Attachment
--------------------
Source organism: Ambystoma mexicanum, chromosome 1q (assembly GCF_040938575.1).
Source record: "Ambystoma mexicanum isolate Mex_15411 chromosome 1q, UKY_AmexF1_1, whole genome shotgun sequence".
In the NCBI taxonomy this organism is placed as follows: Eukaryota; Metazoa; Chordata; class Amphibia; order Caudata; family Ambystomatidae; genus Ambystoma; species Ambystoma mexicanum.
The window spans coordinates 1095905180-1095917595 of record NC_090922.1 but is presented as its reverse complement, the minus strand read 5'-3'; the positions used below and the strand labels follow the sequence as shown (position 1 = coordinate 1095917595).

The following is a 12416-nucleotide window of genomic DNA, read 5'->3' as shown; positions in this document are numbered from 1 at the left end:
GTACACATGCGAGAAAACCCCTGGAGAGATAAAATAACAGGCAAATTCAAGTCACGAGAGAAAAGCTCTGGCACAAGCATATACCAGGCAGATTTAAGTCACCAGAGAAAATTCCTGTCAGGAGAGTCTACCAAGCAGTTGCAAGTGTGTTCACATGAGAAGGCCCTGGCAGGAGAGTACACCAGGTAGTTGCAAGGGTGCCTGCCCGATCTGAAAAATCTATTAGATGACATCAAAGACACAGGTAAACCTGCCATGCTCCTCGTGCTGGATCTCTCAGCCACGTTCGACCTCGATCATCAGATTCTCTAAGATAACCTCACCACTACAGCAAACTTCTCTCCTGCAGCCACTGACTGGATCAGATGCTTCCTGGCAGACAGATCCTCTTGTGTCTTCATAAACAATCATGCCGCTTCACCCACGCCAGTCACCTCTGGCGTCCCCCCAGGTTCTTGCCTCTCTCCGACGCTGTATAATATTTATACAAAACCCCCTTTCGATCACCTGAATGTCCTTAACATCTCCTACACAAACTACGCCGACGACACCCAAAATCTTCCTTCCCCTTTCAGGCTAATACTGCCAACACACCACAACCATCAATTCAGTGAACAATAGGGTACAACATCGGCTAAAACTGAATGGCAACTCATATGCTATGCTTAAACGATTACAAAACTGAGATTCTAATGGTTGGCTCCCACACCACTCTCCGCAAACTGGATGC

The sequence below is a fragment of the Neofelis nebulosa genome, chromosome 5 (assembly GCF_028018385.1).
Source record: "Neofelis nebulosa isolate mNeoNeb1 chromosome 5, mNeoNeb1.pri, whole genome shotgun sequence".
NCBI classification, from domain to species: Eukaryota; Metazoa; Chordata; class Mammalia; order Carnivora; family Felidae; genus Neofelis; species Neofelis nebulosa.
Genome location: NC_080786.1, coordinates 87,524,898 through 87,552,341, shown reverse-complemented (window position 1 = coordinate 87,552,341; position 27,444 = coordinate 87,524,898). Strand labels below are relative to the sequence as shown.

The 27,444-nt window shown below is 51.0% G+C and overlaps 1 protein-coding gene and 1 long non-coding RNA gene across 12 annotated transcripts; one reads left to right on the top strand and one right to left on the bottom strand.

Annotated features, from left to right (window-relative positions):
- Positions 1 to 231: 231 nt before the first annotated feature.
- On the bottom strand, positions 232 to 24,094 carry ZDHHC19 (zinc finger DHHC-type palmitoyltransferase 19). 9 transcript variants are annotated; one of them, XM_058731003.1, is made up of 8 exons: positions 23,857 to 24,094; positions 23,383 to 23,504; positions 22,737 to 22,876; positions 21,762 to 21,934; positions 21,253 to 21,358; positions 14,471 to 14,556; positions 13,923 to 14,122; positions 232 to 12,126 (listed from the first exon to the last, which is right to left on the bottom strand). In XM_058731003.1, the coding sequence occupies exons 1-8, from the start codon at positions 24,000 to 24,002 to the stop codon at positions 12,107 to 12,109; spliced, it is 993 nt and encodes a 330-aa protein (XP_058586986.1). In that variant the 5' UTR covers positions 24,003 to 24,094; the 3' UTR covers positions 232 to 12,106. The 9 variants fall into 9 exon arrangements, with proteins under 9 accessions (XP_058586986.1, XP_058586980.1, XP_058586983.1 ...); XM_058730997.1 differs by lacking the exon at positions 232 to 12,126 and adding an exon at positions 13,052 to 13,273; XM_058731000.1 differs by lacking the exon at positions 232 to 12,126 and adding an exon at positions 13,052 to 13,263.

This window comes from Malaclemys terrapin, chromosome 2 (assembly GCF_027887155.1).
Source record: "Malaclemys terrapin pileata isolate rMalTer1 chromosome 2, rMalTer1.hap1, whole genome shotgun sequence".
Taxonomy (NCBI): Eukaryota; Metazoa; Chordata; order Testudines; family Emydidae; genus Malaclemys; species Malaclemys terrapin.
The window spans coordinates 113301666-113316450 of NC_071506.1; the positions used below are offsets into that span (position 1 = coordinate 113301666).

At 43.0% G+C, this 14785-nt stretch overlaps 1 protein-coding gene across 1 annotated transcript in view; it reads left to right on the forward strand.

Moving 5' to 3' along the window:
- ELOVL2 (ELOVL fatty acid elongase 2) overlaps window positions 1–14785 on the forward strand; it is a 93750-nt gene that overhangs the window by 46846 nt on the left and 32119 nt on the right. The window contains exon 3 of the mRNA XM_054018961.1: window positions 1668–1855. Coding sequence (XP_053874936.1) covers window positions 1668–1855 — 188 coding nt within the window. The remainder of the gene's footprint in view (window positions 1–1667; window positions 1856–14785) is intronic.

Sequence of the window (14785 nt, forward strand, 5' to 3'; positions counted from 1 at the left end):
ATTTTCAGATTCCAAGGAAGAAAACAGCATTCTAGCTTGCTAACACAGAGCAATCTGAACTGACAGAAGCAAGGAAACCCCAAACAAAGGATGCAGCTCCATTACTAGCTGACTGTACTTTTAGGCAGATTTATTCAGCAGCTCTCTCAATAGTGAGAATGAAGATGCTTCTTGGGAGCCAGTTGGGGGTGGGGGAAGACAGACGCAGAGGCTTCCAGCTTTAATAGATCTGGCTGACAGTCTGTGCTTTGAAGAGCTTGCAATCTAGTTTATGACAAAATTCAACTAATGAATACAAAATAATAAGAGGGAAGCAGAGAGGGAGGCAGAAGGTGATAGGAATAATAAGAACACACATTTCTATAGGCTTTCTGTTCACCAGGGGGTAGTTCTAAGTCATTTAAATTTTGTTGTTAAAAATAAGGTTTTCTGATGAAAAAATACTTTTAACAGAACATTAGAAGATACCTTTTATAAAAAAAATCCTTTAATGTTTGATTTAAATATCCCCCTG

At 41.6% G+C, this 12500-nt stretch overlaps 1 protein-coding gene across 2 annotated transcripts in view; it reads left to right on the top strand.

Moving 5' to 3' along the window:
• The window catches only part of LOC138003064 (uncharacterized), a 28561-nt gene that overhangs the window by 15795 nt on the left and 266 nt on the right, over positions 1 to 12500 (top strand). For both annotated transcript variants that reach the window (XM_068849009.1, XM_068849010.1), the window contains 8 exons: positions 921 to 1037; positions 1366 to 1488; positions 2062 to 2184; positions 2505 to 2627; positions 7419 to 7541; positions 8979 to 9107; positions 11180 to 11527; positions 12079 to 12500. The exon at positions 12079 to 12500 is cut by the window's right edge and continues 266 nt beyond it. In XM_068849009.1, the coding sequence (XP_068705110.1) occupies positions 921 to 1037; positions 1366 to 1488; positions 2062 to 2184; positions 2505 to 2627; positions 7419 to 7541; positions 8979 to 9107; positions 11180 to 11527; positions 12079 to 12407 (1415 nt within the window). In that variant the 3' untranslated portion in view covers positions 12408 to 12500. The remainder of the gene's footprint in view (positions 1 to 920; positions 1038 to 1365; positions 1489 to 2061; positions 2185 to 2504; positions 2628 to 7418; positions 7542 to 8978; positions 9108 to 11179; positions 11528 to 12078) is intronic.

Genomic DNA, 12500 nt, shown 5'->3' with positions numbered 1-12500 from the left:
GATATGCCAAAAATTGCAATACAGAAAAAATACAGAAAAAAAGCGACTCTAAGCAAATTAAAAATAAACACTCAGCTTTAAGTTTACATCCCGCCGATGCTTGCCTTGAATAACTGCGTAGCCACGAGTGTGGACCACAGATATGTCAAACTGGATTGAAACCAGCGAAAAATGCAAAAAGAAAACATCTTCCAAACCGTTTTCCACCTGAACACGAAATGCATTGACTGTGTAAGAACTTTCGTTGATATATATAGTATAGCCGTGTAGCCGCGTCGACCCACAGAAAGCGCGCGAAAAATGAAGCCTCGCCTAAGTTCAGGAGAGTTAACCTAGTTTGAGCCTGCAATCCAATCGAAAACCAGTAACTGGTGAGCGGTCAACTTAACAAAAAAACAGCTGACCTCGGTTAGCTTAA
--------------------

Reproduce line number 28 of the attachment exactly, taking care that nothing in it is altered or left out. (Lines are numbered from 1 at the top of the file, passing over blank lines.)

GATATGCCAAAAATTGCAATACAGAAAAAATACAGAAAAAAAGCGACTCTAAGCAAATTAAAAATAAACACTCAGCTTTAAGTTTACATCCCGCCGATGCTTGCCTTGAATAACTGCGTAGCCACGAGTGTGGACCACAGATATGTCAAACTGGATTGAAACCAGCGAAAAATGCAAAAAGAAAACATCTTCCAAACCGTTTTCCACCTGAACACGAAATGCATTGACTGTGTAAGAACTTTCGTTGATATATATAGTATAGCCGTGTAGCCGCGTCGACCCACAGAAAGCGCGCGAAAAATGAAGCCTCGCCTAAGTTCAGGAGAGTTAACCTAGTTTGAGCCTGCAATCCAATCGAAAACCAGTAACTGGTGAGCGGTCAACTTAACAAAAAAACAGCTGACCTCGGTTAGCTTAA